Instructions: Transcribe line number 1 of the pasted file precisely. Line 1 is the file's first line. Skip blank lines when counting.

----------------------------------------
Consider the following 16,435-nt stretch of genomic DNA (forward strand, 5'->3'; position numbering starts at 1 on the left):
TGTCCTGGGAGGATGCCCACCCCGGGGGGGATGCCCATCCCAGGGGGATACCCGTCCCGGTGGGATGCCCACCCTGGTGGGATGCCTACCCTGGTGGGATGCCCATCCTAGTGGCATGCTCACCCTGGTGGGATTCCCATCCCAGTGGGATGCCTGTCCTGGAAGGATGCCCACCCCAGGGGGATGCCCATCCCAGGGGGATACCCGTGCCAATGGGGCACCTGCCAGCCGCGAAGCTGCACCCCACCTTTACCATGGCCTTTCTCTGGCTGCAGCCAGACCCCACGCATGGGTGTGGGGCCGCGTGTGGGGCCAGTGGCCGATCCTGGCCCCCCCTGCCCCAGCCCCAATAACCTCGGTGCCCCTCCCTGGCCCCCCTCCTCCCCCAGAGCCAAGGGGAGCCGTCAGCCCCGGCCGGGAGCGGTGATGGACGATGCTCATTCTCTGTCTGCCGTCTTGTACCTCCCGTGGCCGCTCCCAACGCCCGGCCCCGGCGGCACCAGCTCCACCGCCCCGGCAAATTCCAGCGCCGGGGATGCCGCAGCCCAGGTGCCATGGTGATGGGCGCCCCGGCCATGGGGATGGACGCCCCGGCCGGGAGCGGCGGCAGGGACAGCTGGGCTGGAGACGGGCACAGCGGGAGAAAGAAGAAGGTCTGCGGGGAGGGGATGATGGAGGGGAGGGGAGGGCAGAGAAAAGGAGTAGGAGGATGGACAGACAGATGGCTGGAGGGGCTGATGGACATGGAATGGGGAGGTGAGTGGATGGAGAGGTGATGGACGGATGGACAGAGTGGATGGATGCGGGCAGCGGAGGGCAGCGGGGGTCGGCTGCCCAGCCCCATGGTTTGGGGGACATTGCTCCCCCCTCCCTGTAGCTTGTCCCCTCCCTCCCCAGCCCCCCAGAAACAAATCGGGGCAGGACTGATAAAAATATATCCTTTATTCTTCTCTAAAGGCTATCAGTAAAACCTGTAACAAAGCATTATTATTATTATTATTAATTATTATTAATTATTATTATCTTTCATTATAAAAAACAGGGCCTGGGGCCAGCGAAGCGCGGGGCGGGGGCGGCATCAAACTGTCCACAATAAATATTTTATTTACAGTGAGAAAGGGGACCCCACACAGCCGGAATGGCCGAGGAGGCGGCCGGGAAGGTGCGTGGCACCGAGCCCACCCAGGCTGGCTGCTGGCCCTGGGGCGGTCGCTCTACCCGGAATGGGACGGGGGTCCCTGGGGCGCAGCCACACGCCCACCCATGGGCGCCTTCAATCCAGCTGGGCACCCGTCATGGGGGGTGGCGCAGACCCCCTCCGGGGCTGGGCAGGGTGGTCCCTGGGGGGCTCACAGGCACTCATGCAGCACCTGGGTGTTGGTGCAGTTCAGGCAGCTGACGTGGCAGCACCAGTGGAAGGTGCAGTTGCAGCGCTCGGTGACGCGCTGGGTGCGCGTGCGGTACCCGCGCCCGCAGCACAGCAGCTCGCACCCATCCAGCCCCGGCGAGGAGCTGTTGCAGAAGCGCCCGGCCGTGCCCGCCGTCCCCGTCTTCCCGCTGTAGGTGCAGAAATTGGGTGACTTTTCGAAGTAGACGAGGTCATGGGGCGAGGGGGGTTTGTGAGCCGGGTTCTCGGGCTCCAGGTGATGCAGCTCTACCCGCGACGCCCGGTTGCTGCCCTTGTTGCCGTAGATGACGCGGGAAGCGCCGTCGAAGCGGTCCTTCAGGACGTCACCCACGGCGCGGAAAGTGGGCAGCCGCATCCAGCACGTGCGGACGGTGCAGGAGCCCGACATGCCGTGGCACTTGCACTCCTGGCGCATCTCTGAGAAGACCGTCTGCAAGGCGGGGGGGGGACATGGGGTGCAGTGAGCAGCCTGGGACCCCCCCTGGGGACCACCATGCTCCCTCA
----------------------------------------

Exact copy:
Consider the following 16,435-nt stretch of genomic DNA (forward strand, 5'->3'; position numbering starts at 1 on the left):